observed correlation between development of Hepatitis C Virus markers and
the duration of marriage over decades favors possible
transmission of Hepatitis C Virus infection from patients to spouses.
The correlation between the duration of marriage and the
development of Hepatitis C Virus infection in spouses presupposes that index
patients were already infected at the time of marriage.
However, because it is not known how long patients had
clinically apparent disease or were infected with Hepatitis C Virus, the
actual exposure time cannot be determined. Prospective studies
are needed to establish the correlation of Hepatitis C Virus infection and
the duration of sexual exposure but would require decades. A
common source of infection for both patients and spouses is
another possibility but would be rare considering the low rate
of infectivity of Hepatitis C Virus for community-acquired or household
infection, except between spouses. Sharing needles for illicit
intravenous drugs would be the only plausible explanation for
a common source infection, but none of the spouses or patients
studied were drug abusers.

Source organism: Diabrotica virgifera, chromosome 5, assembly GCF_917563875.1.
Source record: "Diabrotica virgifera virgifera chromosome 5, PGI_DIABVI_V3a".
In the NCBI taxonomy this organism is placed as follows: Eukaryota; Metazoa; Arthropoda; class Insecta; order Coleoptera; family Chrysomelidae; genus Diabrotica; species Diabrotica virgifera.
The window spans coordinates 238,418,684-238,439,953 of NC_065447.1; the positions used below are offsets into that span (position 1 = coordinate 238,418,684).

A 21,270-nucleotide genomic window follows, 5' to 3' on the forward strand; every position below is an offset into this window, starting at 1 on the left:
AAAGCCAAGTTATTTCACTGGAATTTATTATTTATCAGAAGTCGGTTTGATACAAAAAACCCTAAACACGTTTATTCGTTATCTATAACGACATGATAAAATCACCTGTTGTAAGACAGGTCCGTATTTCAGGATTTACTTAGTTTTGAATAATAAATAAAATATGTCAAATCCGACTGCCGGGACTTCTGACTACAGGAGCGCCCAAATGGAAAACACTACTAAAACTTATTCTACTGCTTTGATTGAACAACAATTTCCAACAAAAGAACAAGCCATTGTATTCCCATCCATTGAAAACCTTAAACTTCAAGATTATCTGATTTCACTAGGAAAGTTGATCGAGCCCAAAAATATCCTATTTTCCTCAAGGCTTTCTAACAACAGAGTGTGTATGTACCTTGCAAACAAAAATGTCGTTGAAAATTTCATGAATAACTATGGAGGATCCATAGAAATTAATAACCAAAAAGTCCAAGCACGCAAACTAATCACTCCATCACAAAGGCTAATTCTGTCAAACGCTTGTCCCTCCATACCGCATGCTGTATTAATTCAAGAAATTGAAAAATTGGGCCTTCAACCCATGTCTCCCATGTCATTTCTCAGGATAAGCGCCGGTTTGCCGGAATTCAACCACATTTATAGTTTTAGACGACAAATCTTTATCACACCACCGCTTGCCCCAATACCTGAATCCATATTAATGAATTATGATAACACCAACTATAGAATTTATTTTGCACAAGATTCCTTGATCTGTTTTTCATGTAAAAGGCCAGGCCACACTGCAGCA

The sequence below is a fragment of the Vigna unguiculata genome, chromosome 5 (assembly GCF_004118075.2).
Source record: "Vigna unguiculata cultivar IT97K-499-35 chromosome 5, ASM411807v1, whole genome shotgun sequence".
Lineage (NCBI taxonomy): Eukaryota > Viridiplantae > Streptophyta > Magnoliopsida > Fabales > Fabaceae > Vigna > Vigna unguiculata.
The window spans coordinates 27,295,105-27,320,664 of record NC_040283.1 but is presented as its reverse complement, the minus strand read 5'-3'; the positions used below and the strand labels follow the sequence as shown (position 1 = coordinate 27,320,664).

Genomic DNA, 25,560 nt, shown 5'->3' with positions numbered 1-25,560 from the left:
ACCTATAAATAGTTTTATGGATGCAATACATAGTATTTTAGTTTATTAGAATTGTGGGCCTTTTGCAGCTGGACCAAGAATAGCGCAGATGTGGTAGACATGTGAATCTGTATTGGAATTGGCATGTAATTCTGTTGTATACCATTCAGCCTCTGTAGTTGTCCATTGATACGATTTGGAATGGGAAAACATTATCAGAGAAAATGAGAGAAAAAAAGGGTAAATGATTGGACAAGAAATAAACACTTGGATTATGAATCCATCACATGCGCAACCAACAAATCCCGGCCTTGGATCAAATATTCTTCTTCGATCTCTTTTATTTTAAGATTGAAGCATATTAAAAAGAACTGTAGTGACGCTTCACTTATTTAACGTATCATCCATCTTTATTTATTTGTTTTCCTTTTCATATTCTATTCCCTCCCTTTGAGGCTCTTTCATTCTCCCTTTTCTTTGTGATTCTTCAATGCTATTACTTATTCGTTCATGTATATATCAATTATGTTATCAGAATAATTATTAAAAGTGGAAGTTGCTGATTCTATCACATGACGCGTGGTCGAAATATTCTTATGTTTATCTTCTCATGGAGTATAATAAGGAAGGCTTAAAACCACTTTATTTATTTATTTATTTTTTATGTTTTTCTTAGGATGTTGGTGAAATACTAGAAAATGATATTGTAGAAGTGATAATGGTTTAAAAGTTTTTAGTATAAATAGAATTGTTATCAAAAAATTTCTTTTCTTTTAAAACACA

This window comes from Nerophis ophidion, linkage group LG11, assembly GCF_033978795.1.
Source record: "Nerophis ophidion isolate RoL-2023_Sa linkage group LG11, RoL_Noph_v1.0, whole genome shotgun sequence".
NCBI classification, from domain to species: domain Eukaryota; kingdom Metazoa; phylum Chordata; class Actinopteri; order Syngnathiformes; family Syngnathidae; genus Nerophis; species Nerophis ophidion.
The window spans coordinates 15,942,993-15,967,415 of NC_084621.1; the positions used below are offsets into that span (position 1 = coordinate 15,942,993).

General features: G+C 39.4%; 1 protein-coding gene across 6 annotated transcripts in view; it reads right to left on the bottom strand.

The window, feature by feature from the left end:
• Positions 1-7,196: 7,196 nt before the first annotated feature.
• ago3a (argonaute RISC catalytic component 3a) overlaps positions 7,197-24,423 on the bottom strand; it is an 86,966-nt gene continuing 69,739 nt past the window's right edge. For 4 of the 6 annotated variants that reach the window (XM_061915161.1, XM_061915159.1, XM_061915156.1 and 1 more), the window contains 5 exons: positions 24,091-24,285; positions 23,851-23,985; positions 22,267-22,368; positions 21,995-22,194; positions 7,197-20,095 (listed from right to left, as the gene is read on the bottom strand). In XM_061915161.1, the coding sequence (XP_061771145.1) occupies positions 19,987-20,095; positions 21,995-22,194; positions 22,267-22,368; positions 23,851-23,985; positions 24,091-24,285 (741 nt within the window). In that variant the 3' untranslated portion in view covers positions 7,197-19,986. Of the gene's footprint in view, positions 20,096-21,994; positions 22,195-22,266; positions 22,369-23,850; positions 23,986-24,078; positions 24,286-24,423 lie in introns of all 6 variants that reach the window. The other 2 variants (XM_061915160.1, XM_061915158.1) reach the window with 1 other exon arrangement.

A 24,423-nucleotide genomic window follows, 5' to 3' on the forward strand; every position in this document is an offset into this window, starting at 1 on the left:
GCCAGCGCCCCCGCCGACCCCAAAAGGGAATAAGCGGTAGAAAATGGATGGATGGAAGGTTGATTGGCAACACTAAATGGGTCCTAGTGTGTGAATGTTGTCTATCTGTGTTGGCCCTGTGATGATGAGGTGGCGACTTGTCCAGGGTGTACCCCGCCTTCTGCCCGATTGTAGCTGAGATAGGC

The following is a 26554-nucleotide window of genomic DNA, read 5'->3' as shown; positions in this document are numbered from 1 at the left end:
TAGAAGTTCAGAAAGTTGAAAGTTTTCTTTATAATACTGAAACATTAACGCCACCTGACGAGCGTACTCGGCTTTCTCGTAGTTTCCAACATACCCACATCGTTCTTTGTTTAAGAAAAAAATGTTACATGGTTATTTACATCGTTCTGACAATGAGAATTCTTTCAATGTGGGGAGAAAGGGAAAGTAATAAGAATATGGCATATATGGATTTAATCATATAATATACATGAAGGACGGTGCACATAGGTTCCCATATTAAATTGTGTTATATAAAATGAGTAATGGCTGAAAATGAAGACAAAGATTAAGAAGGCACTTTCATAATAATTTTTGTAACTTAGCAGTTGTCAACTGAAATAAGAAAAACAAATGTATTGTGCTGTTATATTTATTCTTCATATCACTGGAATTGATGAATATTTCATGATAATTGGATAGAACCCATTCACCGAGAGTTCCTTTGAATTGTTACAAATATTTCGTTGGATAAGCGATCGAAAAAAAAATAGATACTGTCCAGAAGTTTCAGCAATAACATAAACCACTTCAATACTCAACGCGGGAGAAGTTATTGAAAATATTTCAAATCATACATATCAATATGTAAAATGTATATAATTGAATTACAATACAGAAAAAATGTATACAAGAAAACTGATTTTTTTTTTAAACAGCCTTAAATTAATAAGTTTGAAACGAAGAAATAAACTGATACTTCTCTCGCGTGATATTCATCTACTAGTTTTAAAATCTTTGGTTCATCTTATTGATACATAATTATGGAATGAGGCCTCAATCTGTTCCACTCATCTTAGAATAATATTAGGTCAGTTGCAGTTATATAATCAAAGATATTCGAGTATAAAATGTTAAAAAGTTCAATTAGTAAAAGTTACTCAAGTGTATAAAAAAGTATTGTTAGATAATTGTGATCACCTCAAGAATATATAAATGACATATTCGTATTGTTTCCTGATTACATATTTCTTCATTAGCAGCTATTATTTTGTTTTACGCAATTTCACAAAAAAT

Our results support those of previous studies in some ways
and contradict them in others. It has been claimed that sexual
transmission of Hepatitis C Virus is infrequent based on screening of Hepatitis C Virus-associated
antibodies in homosexual men and patients seen in sexually
transmitted disease clinics
Hepatitis C virus is clearly less transmissible than hepatitis
B virus or human immunodeficiency virus seen more frequently
in such patients with sex-associated risk factors. In our
study, Hepatitis C Virus infection was not found in any of the seven spouses
married for fewer than 10 years to patients with Hepatitis C Virus-related
chronic liver disease. Such a low rate of transmission to
spouses is remarkable, considering that Hepatitis C Virus RNA levels in
patients with chronic liver disease probably would be much
higher than those in symptom-free carriers having transient
extramarital sexual relations. Substantial rates of
transmission have not been observed after transient sexual
contacts to inconsistent partners with unspecified Hepatitis C Virus
or among spouses married to patients with acute hepatitis C
for 1 year or less.
Low estimates of risk have been based on studies documenting
the lack or paucity of Hepatitis C Virus- associated antibodies in spouses
or sexual partners of patients with chronic hepatitis C
in which the risk is not correlated with the duration of
marriage. Later studies have shown increased risk in family
members of patients with chronic hepatitis C in which spouses
have the highest risk , in agreement with our results. The term "sexual
contact" encompasses a wide range of relationships. It
includes extramarital affairs with changing partners for